Wind power Introduction
Wind energy development in Alberta is currently focused on the Grassland Natural region. Although native grasslands are only five percent of Alberta’s land base, they support approximately half of the rare ecological communities, 40% of rare vascular plant species and 70% of mammal, bird, reptile and amphibian species considered “at risk” or “may be at risk” in Alberta (Bradley 2010). Alberta currently has no process to avoid wind development on native grasslands.
Wind energy development can also have significant negative impacts on local bird and bat populations, and on migratory birds and bats. Extensive local studies are needed at the earliest stages of wind power developments to minimize impacts on birds and bats. Certain areas which are known to be important for migratory birds or bats, such as ridgetops and wetlands, should be avoided entirely. In other regions, measures should be implemented to minimize collisions, such as increased cut-in speeds for wind turbines, and turbine shut-down during times of day and times of year crucial to bat migration. Continual monitoring of wildlife collisions should be mandatory, including suspension of operation of turbines known to be responsible for high numbers of wildlife mortality.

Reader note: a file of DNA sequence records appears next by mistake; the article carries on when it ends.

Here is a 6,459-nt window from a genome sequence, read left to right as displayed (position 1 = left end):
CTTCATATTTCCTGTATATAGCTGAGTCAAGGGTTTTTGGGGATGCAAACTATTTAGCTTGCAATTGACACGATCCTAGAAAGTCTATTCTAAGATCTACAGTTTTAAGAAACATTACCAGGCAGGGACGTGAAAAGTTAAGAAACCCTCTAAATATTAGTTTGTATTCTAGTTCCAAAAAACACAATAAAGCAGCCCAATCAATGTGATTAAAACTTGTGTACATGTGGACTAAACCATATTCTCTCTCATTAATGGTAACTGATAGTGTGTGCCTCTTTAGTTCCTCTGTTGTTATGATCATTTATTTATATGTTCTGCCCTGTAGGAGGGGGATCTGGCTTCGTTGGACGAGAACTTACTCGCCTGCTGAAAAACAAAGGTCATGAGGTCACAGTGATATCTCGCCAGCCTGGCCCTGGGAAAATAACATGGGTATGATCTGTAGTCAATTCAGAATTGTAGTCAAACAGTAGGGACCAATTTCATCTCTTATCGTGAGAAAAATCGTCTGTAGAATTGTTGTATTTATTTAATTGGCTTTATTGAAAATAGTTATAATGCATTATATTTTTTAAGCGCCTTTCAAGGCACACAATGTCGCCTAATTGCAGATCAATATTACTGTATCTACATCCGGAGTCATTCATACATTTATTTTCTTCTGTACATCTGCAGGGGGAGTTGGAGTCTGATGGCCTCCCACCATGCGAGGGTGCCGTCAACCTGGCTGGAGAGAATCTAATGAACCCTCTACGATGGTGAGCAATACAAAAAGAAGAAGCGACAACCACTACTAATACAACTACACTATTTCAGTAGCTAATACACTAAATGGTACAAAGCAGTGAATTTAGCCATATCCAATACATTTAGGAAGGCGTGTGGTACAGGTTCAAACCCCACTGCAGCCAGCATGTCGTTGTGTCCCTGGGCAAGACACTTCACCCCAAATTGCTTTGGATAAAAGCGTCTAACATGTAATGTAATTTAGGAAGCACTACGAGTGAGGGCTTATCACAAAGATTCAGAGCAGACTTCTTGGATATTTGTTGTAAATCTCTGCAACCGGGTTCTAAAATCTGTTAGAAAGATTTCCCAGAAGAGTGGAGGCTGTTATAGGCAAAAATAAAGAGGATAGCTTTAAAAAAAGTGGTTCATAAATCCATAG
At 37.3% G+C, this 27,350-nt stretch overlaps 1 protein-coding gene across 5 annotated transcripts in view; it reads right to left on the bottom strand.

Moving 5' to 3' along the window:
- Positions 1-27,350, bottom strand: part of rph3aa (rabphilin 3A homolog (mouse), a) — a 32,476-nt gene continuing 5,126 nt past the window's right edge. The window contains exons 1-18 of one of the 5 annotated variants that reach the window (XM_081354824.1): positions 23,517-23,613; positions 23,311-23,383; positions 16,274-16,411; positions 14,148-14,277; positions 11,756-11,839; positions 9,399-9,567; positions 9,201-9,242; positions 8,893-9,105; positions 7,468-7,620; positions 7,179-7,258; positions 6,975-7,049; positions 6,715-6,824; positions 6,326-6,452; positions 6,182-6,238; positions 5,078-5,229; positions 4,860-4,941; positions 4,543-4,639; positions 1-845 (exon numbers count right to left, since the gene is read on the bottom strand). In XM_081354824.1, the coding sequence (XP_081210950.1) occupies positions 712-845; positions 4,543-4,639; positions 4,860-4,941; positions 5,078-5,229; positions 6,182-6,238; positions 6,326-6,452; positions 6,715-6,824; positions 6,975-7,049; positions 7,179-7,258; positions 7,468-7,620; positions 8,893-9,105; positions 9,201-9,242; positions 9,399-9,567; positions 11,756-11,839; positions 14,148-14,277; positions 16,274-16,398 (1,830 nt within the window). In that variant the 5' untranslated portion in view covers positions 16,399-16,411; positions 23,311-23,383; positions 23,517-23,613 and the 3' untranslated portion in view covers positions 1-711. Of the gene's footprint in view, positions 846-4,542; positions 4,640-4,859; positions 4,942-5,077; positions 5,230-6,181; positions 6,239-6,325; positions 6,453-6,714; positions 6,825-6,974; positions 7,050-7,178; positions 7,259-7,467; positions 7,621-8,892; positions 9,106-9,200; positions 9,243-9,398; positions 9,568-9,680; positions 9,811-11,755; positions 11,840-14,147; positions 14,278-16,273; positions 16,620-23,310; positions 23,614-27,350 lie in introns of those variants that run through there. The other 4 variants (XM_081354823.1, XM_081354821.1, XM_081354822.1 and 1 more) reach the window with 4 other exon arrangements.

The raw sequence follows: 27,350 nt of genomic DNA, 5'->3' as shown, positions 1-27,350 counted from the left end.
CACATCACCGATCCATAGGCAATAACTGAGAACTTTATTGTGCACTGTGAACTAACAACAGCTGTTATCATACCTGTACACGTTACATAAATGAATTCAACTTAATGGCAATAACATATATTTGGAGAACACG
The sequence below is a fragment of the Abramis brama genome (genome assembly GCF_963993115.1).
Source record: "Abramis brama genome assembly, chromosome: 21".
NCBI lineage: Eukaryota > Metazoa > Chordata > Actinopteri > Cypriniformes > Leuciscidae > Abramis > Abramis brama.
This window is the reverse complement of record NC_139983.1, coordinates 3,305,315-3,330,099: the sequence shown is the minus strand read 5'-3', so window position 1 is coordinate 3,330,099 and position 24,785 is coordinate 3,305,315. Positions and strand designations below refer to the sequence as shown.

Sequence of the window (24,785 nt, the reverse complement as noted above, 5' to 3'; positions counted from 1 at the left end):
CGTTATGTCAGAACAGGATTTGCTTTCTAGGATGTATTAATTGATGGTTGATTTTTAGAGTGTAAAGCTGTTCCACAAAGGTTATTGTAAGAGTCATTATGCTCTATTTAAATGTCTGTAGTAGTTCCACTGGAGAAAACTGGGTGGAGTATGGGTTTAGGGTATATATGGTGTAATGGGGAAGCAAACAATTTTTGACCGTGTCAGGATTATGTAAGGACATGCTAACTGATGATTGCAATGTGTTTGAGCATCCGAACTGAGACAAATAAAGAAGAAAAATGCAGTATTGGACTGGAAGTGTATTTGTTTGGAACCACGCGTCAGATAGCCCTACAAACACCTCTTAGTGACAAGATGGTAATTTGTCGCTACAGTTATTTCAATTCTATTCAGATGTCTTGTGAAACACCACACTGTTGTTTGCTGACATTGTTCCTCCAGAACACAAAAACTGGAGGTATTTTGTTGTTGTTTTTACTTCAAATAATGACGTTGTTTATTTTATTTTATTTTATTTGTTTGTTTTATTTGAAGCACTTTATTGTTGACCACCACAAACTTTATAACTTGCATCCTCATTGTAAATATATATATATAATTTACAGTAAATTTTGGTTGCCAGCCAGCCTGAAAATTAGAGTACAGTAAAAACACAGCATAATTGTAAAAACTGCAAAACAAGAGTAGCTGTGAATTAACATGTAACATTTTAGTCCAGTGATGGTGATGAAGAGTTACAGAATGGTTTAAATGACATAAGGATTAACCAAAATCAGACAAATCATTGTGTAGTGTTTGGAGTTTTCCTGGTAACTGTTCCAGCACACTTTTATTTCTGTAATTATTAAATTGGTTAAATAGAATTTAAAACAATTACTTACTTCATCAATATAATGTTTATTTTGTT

AWA believes that wind energy development must be regulated in a manner that is consistent with the maintenance of wilderness values. There is a fundamental need for the maintenance of wilderness that is free of industrial incursion. Though wind energy has the reputation of being a “green” energy source, it still has the potential to do considerable harm to wilderness values. Potential effects include direct mortality of wildlife, particularly birds and bats, as well as fragmentation of already-depleted native prairie ecosystems.
AWA is opposed to any siting of wind turbines, transmission lines of other infrastructure on native prairie (whether this is on deeded land or on public land).